There's not a government on the planet that welcomes the scrutiny of the public. Fortunately, some legislators have recognized this as an unhealthy attitude. The battle over the freedom of information didn't end with FOI laws. It was only the beginning. The UK government -- like ours -- still has plenty of "weapons" of its own to deploy in the interest of opacity. Destruction of "retention" policies, easily-abused exemptions, stonewalling, disingenuous search efforts, exorbitant fulfillment fees -- all of these are the tools the government uses to remain in its natural vampiric state of living off the income of others while recoiling from the sunlight.
9 Comments | Leave a Comment..
Posted on Techdirt - 25 June 2015 @ 12:59am
No one seriously believed it was just US law enforcement agencies using repurposed war gear to track cellphone users, did they?
An investigation by the British news channel Sky News claims to have found evidence of fake cellphone towers operating in London and elsewhere that acts similarly to devices known as IMSI catchers, the most famous of which is manufactured under the brand name StingRay.
The results of Sky News' GDMK Cryptophone-enabled cell tower wardriving can be found in this file
, which supposedly uncovered more than 20 cell tower imposters in London alone in a three-week period. We've still got the UK beat on nomenclature, though. IMSI catchers are pretty much always referred to as "stingrays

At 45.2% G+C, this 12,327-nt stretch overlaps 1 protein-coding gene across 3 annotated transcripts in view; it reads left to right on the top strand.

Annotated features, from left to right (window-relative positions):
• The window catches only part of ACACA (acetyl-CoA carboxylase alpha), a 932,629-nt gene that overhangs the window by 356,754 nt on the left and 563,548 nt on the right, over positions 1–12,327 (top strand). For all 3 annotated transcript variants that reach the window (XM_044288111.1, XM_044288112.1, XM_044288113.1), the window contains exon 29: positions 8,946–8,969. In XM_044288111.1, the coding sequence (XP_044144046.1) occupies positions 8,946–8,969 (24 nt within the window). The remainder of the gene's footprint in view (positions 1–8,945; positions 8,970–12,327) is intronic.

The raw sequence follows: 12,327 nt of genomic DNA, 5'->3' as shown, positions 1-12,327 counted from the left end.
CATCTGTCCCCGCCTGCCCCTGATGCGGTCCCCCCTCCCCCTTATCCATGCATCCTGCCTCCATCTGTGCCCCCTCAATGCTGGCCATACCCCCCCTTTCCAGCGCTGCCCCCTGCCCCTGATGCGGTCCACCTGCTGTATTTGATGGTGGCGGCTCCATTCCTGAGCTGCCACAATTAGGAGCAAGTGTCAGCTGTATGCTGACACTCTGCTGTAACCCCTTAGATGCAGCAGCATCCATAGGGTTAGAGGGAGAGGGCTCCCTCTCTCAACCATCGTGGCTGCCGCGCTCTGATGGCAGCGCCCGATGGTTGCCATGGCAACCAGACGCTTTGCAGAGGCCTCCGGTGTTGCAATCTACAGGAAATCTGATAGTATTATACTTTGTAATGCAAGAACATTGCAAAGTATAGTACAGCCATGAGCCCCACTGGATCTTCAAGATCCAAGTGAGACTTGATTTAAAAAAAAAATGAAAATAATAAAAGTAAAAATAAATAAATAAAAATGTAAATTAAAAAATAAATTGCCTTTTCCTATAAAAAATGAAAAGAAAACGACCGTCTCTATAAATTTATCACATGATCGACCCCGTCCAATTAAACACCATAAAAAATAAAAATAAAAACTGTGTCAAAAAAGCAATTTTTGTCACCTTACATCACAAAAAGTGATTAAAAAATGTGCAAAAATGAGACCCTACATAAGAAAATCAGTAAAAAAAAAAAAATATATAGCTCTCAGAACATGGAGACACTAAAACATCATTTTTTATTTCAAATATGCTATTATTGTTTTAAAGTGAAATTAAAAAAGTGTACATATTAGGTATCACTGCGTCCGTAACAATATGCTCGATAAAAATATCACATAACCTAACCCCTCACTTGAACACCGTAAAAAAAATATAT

" (actually a product name trademarked by manufacturer Harris Corporation). Due to the lack of official acknowledgement or FOA-ed documents, we're stuck with the clunky "ICT hardware," as produced by manufacturer Datong.*
*Time to crowdsource a better British nickname. We honestly can't be using "ICT hardware" in the future when further details inevitably leak out. You'd think the Brits would already have this handled, considering the split development of the language (American/English) has necessitated a need for an English-to-English dictionary at this point.
Here's what officials don't
have to say about the Sky News revelations, which follows on the heels of previous investigations by The Guardian
and the Times of London
. The only thing on record -- outside of the inevitable refusal to confirm or deny -- is this statement, which implies the public's right to know what law enforcement is up to falls far, far behind law enforcement's need to bust bad guys.
“We’re not going to talk about it,” Met official Bernard Hogan-Howe told Sky News when asked for comment. “The only people who benefit [from a comment] are the other side, and I see no reason in giving away that sort of thing."
Of course. And then there's this "reassurance," which only states that whatever the police are doing with these devices, it's certainly not as bad as the worst case scenarios envisioned by the most overactively-imaginative.
“If people imagine that we’ve got the resources to do as much intrusion as they worry about, I would reassure them that’s impossible,” Hogan-Howe added without providing any evidence to support his claim.
But that's OK, because what we do
know about IMSI catchers should be scary enough. They force phones
to the "dumbest" connection -- 2G -- to better facilitate the interception of calls and texts. They indiscriminately hoover up all call data in the area and can often disrupt normal phone service. Their exisitence is routinely hidden
from courts, judges and criminal defendants. And they've been deployed thousands of times by hundreds of law enforcement agencies without a warrant
These are all reason the public should be made aware of the purchase and use of these devices. But because usage isn't as "intrusive" as Hogan-Howe fails to specify it could
be, British citizens are apparently supposed to believe everything is perfectly fine.
19 Comments | Leave a Comment..
Posted on Techdirt - 24 June 2015 @ 2:44pm